December 8, 2014 / 9:24 AM / 3 years ago

China's Dalian Wanda slashes IPO to $3.9 billion; investors worry about debt

A man shows the way for Wang Jianlin (R), chairman of Wanda, during a meeting with Tencent Chief Executive Officer Pony Ma and Baidu Inc. Chairman and CEO Robin Li, in Shenzhen, Guangdong province, in this August 29, 2014 file photo. REUTERS/Alex Lee/Files

HONG KONG (Reuters) - Dalian Wanda Commercial Properties Co Ltd, the world’s second largest developer of shopping malls and office buildings, cut the size of its Hong Kong IPO by around a third to $3.9 billion to lure investors worried about its huge debt, analysts said.

The company, backed by Chinese billionaire Wang Jianlin, launched the deal on Monday and offered 600 million new shares in a range of HK$41.80–HK$49.60 each, according to a term sheet seen by Reuters.

It had earlier sought to raise as much as $6 billion via the deal, Reuters previously reported. Analysts said the company cut the IPO after some buyers were put off by the 179.7 billion yuan ($29.2 billion) in bond and loan debt it had amassed during a decade-long, rapid expansion drive.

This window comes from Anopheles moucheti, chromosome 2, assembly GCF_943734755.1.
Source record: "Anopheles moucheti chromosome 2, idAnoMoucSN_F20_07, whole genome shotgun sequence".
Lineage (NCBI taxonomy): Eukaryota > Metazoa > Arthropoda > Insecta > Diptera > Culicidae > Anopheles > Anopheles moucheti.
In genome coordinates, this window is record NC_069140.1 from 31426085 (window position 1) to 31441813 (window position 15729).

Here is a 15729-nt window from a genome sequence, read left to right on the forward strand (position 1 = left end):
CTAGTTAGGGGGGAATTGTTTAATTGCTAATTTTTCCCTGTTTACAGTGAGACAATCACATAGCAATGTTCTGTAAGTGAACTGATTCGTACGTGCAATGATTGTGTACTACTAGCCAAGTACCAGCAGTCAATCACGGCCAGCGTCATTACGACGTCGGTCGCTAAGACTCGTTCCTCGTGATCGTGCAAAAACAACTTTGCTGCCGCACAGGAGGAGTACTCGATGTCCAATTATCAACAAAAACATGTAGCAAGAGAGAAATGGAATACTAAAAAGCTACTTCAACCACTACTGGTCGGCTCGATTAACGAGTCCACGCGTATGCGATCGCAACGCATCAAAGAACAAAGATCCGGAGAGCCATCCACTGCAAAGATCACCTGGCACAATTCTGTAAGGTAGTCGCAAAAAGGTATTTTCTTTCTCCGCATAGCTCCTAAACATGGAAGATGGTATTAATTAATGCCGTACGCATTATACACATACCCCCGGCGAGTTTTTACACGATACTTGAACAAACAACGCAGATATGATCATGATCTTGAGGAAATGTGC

Dalian Wanda’s gearing ratio, a measure of indebtedness, stood at 87.8 percent at the end of June, according to its draft prospectus, more than double the industry average of 40-50 percent, analysts said.

“Investors will be concerned about the debt,” said Alvin Cheung, associate director at Prudential Brokerage in Hong Kong.

The IPO is set to be priced on Dec 16. The share are due to list on Dec 23.

Dalian Wanda’s indicative range represents a forecast 2015 price to earnings (P/E) multiple of 7.4–8.9 times, higher than the median P/E ratio of 5.93 for Chinese real estate companies, according to Thomson Reuters data.

A group of 11 institutional investors including the Kuwait Investment Authority (KIA) and Och-Ziff Capital Management Group Ltd (OZM.N) pledged to buy $2 billion worth of shares in the IPO ahead of the launch.

But the debt levels - in addition to the prolonged slump in China’s real estate market - may put off retail investors looking for quick gains, analysts said.

“For the retail investors’ offering, I don’t think people will borrow on margin for the IPO,” said Jasper Chan, corporate finance officer at Hong Kong brokerage Phillip Securities. “Most likely the public offer will not be that hot.”

Additional reporting by Clare Jim; Editing by Miral Fahmy

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